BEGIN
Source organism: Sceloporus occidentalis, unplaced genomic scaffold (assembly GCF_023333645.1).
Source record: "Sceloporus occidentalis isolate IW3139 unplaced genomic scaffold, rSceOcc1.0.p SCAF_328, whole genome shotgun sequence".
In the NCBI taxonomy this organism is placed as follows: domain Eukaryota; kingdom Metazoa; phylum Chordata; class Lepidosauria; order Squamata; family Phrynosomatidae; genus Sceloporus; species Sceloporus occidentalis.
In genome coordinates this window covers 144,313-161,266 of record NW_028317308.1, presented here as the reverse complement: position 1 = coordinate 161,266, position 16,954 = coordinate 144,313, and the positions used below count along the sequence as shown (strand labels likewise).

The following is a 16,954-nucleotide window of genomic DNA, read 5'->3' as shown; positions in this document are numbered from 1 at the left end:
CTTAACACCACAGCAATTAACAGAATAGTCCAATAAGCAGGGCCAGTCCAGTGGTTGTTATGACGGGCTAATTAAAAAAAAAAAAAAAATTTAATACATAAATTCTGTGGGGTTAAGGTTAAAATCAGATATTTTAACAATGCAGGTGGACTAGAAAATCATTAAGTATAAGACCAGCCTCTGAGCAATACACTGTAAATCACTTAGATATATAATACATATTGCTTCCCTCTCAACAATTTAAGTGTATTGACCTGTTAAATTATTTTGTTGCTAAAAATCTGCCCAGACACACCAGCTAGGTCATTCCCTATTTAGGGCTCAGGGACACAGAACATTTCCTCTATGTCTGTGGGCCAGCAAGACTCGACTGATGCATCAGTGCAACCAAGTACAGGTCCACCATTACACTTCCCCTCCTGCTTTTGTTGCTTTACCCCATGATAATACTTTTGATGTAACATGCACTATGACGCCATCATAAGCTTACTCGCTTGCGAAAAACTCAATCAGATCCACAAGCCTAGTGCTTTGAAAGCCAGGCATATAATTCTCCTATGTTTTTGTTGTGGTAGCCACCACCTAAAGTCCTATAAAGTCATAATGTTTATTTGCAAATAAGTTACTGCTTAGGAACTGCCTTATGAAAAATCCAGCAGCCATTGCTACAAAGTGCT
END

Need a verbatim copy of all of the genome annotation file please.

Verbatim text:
Source organism: Sceloporus occidentalis, unplaced genomic scaffold (assembly GCF_023333645.1).
Source record: "Sceloporus occidentalis isolate IW3139 unplaced genomic scaffold, rSceOcc1.0.p SCAF_328, whole genome shotgun sequence".
In the NCBI taxonomy this organism is placed as follows: domain Eukaryota; kingdom Metazoa; phylum Chordata; class Lepidosauria; order Squamata; family Phrynosomatidae; genus Sceloporus; species Sceloporus occidentalis.
In genome coordinates this window covers 144,313-161,266 of record NW_028317308.1, presented here as the reverse complement: position 1 = coordinate 161,266, position 16,954 = coordinate 144,313, and the positions used below count along the sequence as shown (strand labels likewise).

The following is a 16,954-nucleotide window of genomic DNA, read 5'->3' as shown; positions in this document are numbered from 1 at the left end:
CTTAACACCACAGCAATTAACAGAATAGTCCAATAAGCAGGGCCAGTCCAGTGGTTGTTATGACGGGCTAATTAAAAAAAAAAAAAAAATTTAATACATAAATTCTGTGGGGTTAAGGTTAAAATCAGATATTTTAACAATGCAGGTGGACTAGAAAATCATTAAGTATAAGACCAGCCTCTGAGCAATACACTGTAAATCACTTAGATATATAATACATATTGCTTCCCTCTCAACAATTTAAGTGTATTGACCTGTTAAATTATTTTGTTGCTAAAAATCTGCCCAGACACACCAGCTAGGTCATTCCCTATTTAGGGCTCAGGGACACAGAACATTTCCTCTATGTCTGTGGGCCAGCAAGACTCGACTGATGCATCAGTGCAACCAAGTACAGGTCCACCATTACACTTCCCCTCCTGCTTTTGTTGCTTTACCCCATGATAATACTTTTGATGTAACATGCACTATGACGCCATCATAAGCTTACTCGCTTGCGAAAAACTCAATCAGATCCACAAGCCTAGTGCTTTGAAAGCCAGGCATATAATTCTCCTATGTTTTTGTTGTGGTAGCCACCACCTAAAGTCCTATAAAGTCATAATGTTTATTTGCAAATAAGTTACTGCTTAGGAACTGCCTTATGAAAAATCCAGCAGCCATTGCTACAAAGTGCT